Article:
This month, I’m looking at Max Factory’s sultry 1/7 scale rendition of Tharja (aka Sallya) from Fire Emblem Awakening.
I picked up a Nintendo 3DS last summer, shortly before a business trip along with a copy of Fire Emblem Awakening and I soon found myself thoroughly engrossed. I have long enjoyed the strategy RPG genre, starting all the way back with the Shining Force series on the Genesis, and I found FE:A, my first Fire Emblem game, a very worthwhile entry in the pantheon of great SRPGs.
The game features a rather large cast, made larger if you fully explore the match-making mini-game wherein you pair up eligible males and female heroes to unlock their offspring as yet more playable heroes. Tharja probably wouldn’t be my first (or second) choice to start a FE figure lineup–I found her in-game goth-emo personality a bit grating at times–but I was still happy enough to see Max Factory unveil her as their selection, particularly given that they posed Tharja so nicely and made her a reasonably large 1/7 scale.
Tharja is seen leaning on a stack of tomes with her cloak conveniently swept back to reveal a shapely rump as she coyly looks back over her shoulder. She is displaying body language that is parts playful, mischevious, and seductive, which is all admittedly a bit of a 180 from her usual in-game demeanor, at least until that S-rank support is achieved. It’s a wonderfully expressive pose and the clear highlight of the figure.
Tharja can optionally be displayed without her cloak. Doing so mainly affords a better view of her back, which is pleasantly arched. At the same time, Tharja’s neck looks awkwardly thin and straight without the cloak in place, although you need to be looking at the figure from some unusual angles to truly notice this. Furthermore, Tharja perches precariously without support from the cloak which provides some stability for the figure absent from the display base design (more on that momentarily).
Max Factory has greatly impressed me with their work in the past. I feel like the overall craftsmanship on Tharja is a tad rougher than past MF masterpieces such as test-suit Asuka and maid Muramasa, but I don’t consider it a problem as the paint and sculpt work are still excellent.
Tharja’s display base is very similar in look and feel to Muramasa’s in that it features a colored felt-like texture. Unlike Muramasa, Tharja’s base does not actually feature any pegs to attach either the figure itself or the props (stool, skull) that it comes with. I’m not fond of this omission, either. I can see the ability to display the figure sans base being beneficial for creative photography, particularly when used with a diorama where the appearance of a typical display base could be immersion-breaking, but otherwise I find it to be a nuisance that I must take even more care than usual when moving the figure about as there’s nothing more than light friction mating Tharja to her base.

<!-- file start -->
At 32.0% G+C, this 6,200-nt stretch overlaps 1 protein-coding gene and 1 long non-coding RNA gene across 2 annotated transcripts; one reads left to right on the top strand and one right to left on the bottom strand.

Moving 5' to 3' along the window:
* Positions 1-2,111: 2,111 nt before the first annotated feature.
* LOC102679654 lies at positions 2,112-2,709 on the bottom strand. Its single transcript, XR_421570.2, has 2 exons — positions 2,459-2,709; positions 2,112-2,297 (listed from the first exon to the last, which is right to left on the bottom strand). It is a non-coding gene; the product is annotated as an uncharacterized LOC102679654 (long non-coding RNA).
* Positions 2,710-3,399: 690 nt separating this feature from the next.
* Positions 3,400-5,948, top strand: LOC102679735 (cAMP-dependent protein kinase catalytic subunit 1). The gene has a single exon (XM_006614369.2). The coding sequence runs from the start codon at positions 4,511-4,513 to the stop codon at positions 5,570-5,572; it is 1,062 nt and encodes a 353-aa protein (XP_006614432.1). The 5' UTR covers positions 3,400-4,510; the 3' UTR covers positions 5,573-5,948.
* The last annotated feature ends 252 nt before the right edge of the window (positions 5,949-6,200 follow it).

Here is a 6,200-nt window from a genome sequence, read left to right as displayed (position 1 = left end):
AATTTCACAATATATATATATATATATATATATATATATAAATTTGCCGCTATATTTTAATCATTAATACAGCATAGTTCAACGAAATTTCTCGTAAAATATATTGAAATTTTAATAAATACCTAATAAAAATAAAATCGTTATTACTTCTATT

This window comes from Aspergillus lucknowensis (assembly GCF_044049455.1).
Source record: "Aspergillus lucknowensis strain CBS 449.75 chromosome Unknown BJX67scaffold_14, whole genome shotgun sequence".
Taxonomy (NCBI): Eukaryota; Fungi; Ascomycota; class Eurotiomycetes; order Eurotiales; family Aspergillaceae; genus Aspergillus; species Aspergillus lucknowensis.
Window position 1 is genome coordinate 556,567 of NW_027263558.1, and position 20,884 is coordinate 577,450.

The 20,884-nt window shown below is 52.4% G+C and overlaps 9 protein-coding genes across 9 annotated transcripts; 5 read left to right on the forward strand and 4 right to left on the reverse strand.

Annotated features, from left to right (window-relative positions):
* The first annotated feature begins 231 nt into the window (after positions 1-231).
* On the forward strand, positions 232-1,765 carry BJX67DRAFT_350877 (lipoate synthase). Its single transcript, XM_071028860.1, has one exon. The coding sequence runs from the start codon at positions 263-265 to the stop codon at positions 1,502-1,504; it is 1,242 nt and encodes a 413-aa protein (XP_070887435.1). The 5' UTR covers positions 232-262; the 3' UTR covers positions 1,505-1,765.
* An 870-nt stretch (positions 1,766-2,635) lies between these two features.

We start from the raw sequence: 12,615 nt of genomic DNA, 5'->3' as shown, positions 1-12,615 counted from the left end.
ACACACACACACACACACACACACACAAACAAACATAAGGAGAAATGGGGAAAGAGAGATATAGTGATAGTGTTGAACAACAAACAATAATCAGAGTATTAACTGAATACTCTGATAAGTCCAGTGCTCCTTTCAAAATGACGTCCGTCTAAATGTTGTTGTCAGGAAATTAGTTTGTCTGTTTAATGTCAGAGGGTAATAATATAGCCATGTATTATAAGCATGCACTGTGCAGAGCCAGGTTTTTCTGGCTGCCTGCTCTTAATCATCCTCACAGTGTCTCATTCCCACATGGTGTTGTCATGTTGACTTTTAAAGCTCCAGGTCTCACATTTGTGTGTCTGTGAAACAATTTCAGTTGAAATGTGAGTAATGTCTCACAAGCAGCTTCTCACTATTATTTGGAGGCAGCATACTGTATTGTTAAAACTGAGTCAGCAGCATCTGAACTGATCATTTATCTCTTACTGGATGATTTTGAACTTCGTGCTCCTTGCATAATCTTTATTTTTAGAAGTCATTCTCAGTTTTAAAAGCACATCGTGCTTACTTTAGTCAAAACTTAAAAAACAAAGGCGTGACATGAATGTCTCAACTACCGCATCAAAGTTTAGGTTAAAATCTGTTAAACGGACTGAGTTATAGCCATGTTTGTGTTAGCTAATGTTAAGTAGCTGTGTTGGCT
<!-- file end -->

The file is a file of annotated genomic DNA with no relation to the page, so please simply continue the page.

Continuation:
Lamentably, I can’t shake the feeling that Tharja isn’t quite the figure I’d hoped she would be. I can’t point to any technical flaw in the craftsmanship or the design, but I received Tharja around the same time as three other figures and I’m left with the distinct impression that Tharja is my least favorite figure out of that group, and that’s not the result I had expected going in. I’m not convinced that comparisons founded on temporal proximity are either warranted or fair, but for better or worse, that subjective ranking has weighed somewhat negatively in my estimation of this figure.
I imagine that last paragraph read like a bit of a downer, but I really don’t hate Tharja or regret ordering her. She’s a solid figure of a side character from a game I greatly enjoyed and I’m happy to have her in my collection, even if she’s not an instant favorite. This is all just my opinion, of course, and those seeking a different perspective would do well to check out the reviews over at Wieselhead, Reflective Boundary, and Otagamers.
I had hoped that Tharja would mark the beginning of a proper Fire Emblem lineup for Max Factory. With the WonFes announcement of a Cordelia (Tiamo) figure it looks like that hope will become a reality, although I had hoped we’d be talking about several such figures at this point rather than just one.